Unlike during the Spanish flu pandemic, US medical personnel were somewhat more proactive in clamping down on the Asian flu outbreak. Several major networks used the relatively new medium of television to quickly distribute information on how to deal with the flu: One program featured actors demonstrating symptoms of the flu, animated cartoons explaining how vaccinations work, and sober discussions of where the Asian flu came from and what could and could not be done about it ("the new miracle or wonder drugs," antibiotics, the program cautions, could not be used to treat the flu).
Elsewhere, communities jumped into action: At the University of Illinois, for example, health officers set up 336 hospital cots in an ice rink to prepare for the "worst case scenario."
This virus petered out within a year, and while deadly, had little of the devastating effect of the Spanish flu.
3. Hong Kong Flu-ey of 1968
This pandemic was considered more mild than the two that preceded it; around 1 million people are estimated to have died as a result to the pandemic, however, this flu spread more slowly than the previous two, perhaps owing to a resistance built up from the previous pandemic. The virus was first noticed in China in mid-July; by August, more than 500,000 cases in Hong Kong alone were reported.
The Hong Kong flu was also one of the many unfortunate side effects of the war in Vietnam: Though the virus was first spotted in China, soldiers returning from the Vietnamese front brought the disease home. In three months, the Hong Kong flu had made its way from California across America, proving lethal primarily for the elderly and young children. Europe and the UK were hit by the pandemic, but were largely unfazed: In the UK, for example, death from flu and flu-related illness was actually lower that year than it had been the previous year.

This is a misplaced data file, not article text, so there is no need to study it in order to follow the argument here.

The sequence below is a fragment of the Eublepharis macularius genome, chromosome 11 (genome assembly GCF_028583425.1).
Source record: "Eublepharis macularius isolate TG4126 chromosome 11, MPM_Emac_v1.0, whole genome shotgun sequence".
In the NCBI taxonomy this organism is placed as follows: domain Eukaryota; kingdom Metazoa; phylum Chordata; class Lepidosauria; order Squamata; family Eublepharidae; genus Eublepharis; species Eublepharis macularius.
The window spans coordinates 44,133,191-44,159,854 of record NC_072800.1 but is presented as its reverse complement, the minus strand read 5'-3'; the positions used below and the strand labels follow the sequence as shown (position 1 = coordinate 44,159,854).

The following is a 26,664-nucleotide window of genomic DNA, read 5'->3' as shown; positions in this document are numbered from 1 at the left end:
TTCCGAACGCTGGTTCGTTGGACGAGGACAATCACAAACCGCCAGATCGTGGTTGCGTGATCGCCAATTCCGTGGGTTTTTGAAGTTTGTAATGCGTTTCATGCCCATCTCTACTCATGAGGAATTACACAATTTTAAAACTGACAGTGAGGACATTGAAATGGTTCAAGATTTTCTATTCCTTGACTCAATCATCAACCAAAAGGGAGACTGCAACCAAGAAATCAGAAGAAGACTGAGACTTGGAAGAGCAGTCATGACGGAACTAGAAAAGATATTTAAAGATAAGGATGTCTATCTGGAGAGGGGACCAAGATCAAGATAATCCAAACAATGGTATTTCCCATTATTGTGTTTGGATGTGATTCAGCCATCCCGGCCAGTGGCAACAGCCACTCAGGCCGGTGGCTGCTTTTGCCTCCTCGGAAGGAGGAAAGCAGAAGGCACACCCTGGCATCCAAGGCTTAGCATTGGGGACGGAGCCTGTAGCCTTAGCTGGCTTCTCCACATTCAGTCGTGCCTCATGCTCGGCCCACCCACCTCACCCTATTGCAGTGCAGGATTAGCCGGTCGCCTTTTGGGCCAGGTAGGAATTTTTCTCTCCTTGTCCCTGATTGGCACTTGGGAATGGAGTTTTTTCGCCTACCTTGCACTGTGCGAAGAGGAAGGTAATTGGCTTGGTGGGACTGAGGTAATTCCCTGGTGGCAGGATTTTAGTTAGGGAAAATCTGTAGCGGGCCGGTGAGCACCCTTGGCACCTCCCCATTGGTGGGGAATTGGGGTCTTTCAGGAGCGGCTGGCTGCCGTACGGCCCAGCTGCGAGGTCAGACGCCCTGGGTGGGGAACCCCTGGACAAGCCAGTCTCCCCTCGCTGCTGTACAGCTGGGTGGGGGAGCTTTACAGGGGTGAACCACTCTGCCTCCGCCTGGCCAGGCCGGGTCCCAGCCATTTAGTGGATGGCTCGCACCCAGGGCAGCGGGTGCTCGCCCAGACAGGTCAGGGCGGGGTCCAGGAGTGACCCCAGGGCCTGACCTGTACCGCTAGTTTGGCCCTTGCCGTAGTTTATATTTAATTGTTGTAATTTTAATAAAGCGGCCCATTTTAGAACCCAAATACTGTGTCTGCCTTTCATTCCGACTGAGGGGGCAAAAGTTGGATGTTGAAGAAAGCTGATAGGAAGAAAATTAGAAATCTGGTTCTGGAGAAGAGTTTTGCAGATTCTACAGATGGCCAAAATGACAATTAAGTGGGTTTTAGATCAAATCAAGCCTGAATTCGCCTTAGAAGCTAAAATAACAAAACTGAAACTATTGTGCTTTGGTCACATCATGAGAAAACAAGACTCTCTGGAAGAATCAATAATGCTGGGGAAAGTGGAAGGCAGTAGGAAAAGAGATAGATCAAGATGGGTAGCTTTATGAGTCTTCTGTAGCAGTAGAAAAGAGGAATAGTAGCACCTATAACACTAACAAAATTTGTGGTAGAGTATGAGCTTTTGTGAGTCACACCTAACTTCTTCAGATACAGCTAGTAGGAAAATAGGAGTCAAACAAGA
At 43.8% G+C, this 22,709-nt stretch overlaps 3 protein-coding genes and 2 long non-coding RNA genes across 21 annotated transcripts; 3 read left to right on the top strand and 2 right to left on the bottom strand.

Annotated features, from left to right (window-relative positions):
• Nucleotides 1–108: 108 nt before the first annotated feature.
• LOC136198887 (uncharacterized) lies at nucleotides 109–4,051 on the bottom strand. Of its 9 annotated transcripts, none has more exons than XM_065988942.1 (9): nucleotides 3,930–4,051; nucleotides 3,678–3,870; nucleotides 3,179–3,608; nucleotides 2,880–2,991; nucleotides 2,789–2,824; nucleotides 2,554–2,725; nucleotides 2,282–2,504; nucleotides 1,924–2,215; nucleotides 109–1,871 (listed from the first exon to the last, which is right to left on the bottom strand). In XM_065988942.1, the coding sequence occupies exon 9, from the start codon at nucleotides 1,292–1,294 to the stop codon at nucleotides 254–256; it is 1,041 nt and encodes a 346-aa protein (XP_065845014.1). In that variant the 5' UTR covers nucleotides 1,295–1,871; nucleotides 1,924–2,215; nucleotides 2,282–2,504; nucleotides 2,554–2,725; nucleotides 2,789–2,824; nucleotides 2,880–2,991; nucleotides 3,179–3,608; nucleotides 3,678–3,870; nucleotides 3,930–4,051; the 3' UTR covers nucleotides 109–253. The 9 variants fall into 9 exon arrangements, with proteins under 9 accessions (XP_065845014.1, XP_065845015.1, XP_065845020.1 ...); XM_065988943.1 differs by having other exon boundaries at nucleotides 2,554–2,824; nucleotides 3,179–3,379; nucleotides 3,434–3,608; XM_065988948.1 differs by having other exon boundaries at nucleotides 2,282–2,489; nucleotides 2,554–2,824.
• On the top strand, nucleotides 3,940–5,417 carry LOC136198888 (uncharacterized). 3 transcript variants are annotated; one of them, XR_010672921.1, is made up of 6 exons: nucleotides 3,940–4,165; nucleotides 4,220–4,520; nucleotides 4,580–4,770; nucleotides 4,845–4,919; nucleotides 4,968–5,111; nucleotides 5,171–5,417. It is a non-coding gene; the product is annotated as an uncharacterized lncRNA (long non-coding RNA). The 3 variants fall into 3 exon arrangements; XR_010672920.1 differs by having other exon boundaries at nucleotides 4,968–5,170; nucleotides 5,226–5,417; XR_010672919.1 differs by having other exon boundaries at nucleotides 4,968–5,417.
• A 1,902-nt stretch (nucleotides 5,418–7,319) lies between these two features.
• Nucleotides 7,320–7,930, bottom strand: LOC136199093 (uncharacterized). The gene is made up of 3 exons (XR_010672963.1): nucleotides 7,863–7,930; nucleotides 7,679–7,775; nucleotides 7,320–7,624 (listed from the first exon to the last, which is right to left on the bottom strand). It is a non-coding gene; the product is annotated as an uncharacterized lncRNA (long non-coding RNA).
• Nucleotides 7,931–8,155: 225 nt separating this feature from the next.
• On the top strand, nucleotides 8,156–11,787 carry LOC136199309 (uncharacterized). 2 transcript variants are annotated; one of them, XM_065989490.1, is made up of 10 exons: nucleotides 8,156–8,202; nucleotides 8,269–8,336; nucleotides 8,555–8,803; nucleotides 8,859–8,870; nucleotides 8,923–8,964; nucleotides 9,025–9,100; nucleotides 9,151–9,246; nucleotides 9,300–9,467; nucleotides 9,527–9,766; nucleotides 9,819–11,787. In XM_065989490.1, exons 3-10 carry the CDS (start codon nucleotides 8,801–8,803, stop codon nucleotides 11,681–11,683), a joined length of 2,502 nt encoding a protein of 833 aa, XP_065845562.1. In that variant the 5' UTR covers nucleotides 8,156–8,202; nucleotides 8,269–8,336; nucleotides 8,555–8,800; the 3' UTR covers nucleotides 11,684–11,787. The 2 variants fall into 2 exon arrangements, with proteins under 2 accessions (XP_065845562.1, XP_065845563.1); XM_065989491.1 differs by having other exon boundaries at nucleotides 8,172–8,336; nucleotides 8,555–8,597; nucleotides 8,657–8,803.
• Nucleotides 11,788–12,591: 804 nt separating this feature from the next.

4. Swine Flu the First, 1976: The Pandemic That Wasn't
Scary as it is now, the first time swine flu appeared in the States was more of a whimper than a bang.
The virus first popped up in early February 1976, when a 19-year-old private at Fort Dix, New Jersey, reported to his superior that he felt ill and tired, although not so bad as to skip the training hike later that day. He died within 24 hours. It was echoes of the 1918 Spanish flu epidemic all over again.
An autopsy revealed that the young soldier had contracted swine flu; shortly after, other soldiers were admitted to the hospital with the same symptoms and officials soon found that 500 people at the base were infected with the virus, though they hadn't become ill.
Upon hearing about the potential pandemic, President Gerald Ford ordered the mobilization of a nationwide vaccination program, at a cost of $135 million in 1976 dollars "“ that'd be roughly $505 million now. After the first reported infection in February, the virus pretty much laid low for the next few months.
In October 1976, health officials, armed with a vaccination and a healthy dose of scaremongering, took to the streets. Propaganda about the potential pandemic was more frightening than the actual thing and possibly even more frightening than the news reports this time around.
Health officials tried hard to terrify the populace into getting flu shots with an ominous voice intoning "a swine flu epidemic may be coming" over images of people lying in hospital sickbeds. It worked: More than 40 million Americans, a quarter of the population, got their flu shots.
However, that may have not been the best idea "“ while the flu itself only killed one person, the vaccine killed more than 30. Within two months after the mass inoculations began, 500 people came down with Guillain-BarrÃ© syndrome, a paralyzing nerve disease.
This, combined with the fact that the prophesied epidemic never really materialized, didn't exactly help Ford's flagging political career: While the dismal economic state probably had more to do with it, Ford lost re-election that year.